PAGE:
Angel Food Cake

This light & fluffy Angel Food Cake is like a slice of heaven on a plate! It’s delicious all on its own, but absolutely divine topped with sweetened whipped cream and fresh berries or lemon curd!

Angel Food Cake is a classic recipe that is so much more wonderful when it is homemade than just picking up one from the grocery store bakery. The airy sponge crumb is stunningly white and surprisingly easy to pull off for any home baker! For more of our favorite cake recipes, be sure to try this Red Velvet Cake, Pineapple Upside Down Cake, and Carrot Cake.

A slice of angel food cake with whipped cream and blackberries.

Angel Food Cake Recipe

This timeless cake is something of an anomaly among its richer, buttercream covered counterparts. There’s no butter, oil, or even egg yolks in the batter and yet it still manages to remain moist and fluffy thanks to plenty of egg whites that are whipped into soft peaks to provide essential lift before adding flour to the batter. You don’t even grease the pan before adding the batter, which is actually detrimental to the height of your angel food cake, which needs a clean pan so it can cling to the sides and climb while it bakes.

Slices of angel food cake with whipped cream and fruit make a wonderful spring or summer dessert. Or slice it up into chunks to throw into a trifle dish with whipped cream, pudding, and fruit for another fun presentation.

Homemade angel food cake is easier to make than you might think! I’ll share all my tips for achieving a billowy, cloud-like angel food cake on your first try!

An angel food cake on a plate with blackberries.

Angel Food Cake Ingredients:

The ingredient list for this cake is surprisingly short. For the best results, make sure all of the ingredients have come to room temperature before making the cake.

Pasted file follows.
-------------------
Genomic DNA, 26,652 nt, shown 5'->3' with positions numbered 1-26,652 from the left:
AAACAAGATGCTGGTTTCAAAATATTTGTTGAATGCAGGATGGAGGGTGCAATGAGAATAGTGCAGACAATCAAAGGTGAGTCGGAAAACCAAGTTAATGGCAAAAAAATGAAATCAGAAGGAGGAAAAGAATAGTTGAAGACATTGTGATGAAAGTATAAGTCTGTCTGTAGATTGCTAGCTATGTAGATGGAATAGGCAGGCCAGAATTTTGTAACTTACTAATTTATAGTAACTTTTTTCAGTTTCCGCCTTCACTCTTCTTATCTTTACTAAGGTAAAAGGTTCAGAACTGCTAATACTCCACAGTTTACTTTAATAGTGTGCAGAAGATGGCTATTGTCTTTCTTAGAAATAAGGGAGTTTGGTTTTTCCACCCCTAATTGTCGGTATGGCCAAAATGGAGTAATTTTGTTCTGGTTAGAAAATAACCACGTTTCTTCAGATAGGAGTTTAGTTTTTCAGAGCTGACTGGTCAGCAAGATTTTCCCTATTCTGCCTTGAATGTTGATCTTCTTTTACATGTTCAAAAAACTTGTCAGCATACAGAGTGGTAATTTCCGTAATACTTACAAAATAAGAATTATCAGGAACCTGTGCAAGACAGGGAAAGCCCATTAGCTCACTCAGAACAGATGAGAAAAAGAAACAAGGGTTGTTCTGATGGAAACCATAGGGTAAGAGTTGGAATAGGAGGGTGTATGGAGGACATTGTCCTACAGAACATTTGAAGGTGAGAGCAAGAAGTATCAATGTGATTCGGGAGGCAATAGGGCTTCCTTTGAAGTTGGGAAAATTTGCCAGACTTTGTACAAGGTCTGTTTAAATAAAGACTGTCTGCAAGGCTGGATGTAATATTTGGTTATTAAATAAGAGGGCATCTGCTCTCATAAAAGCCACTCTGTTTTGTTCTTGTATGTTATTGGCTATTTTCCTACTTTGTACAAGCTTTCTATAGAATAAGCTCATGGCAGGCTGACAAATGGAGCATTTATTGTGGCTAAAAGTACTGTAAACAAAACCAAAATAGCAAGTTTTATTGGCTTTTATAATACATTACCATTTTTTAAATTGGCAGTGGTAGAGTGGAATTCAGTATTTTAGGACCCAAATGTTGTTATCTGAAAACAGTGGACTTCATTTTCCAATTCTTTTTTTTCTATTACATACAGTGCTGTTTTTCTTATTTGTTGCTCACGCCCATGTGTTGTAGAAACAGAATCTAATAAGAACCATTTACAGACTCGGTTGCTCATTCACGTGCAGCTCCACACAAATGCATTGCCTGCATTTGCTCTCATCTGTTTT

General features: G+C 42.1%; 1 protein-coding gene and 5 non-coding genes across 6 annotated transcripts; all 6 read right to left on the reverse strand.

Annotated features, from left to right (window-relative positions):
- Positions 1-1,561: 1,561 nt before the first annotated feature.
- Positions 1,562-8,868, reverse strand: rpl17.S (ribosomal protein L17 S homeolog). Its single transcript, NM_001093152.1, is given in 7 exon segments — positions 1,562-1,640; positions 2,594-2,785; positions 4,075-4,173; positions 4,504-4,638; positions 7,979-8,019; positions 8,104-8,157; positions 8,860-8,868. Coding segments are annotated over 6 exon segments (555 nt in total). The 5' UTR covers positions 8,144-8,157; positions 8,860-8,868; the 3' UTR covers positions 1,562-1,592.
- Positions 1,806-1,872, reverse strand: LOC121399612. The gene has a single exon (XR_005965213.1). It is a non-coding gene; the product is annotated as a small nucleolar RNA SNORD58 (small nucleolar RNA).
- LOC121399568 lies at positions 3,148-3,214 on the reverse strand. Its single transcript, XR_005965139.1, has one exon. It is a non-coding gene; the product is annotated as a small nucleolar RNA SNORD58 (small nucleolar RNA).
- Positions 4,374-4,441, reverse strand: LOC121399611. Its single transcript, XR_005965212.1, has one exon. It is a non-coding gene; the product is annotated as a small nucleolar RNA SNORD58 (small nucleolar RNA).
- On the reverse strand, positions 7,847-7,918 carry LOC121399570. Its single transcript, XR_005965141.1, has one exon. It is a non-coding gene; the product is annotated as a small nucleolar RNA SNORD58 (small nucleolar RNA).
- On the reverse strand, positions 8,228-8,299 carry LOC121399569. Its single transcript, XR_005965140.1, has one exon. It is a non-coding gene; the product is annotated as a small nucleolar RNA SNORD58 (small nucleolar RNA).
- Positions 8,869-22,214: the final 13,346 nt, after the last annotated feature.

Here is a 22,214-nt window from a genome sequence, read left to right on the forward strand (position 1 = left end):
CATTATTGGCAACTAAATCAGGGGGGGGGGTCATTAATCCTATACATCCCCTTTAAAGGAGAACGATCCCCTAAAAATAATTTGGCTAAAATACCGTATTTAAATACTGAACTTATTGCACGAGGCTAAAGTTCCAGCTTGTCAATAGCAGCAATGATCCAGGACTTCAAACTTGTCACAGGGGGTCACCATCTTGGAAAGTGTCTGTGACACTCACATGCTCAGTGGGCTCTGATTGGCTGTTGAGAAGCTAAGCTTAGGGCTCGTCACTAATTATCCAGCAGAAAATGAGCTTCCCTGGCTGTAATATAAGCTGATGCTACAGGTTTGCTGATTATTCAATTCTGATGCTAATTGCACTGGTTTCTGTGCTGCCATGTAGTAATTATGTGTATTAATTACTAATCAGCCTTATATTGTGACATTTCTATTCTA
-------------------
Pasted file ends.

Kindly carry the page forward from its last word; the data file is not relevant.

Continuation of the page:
• Flour: Use cake flour for the best results. It will make for a much lighter taste and fluffier texture than regular all-purpose flour.
  • Granulated sugar: This is an essential part of this cake. It gets divided and added at two separate times. First when it is sifted with the flour and again when beating it into the egg whites.
  • Salt: Just a bit will help bring out the flavor.
  • Egg whites: There is no mistake that there are no leavening agents like baking soda or baking powder in this recipe because the egg whites provide all the lift required for the cake to climb to lofty heights.
  • Cream of tartar: This ingredient is important for helping to stabilize the egg whites while they are being beaten. The cake will collapse without it, and I haven’t found a substitute that I like nearly as well.
  • Vanilla and almond extracts: These two work together to provide a simple, sweet flavor that is just right without being overpowering.

Slices of angel food cake on dessert plates with blackberries and forks next to the rest of the cake on a pink plate.

How to Make Angel Food Cake from Scratch:

  1. Separate egg whites from yolks: It’s easiest to separate egg whites from egg yolks when they are cold, but then you will want to make sure they have a chance to come to room temperature for the best volume as you beat them. You can use the yolks to make homemade ice cream, lemon curd, pudding, or other custard-based recipes.
  2. Sift the flour, part of the sugar, and the salt together: Because you are going to be folding the dry ingredients into beaten egg whites, you really need to sift the flour, part of the sugar, and salt together first both to get even distribution and also to lighten them so they mix in more easily.
  3. Beat the egg whites: Add the cream of tartar to the egg whites and start whisking with an electric mixer fitted with the whisk attachment. After about 1 minute on medium speed, the egg whites will start looking frothy.
  4. Gradually add remaining sugar: Turn the mixer up to medium-high and slowly add the sugar, about 1 tablespoon at a time. Keep mixing until all the sugar has been added and nice white soft peaks have started to form. It usually takes around 3-5 minutes of beating to reach soft peaks, which will hold a shape but flop over when you lift the beaters out of the bowl. Mix in the vanilla and almond extract right at the end.
  5. Fold in 1/3 of the sifted flour mixture a time: Use a rubber spatula to scrape the batter from the bottom of the bowl and lift it over the flour mixture on top, repeating this motion while turning the bowl a quarter turn to fold the dry ingredients in. Once you are left with just a few streaks of flour, go ahead and add the next batch. Usually 10-15 strokes is enough to incorporate the flour into the egg whites.
  6. Spread into a clean, ungreased tube pan: If you sprayed your pan with baking spray out of habit, take the time to wash it out before adding the angel food cake batter. It really does need a clean pan so the batter can cling to the sides while it bakes.

Lets Bake a Cake!

  1. Bake at 375 degrees F: Remember not to peek by opening the oven door to see the cake’s progress!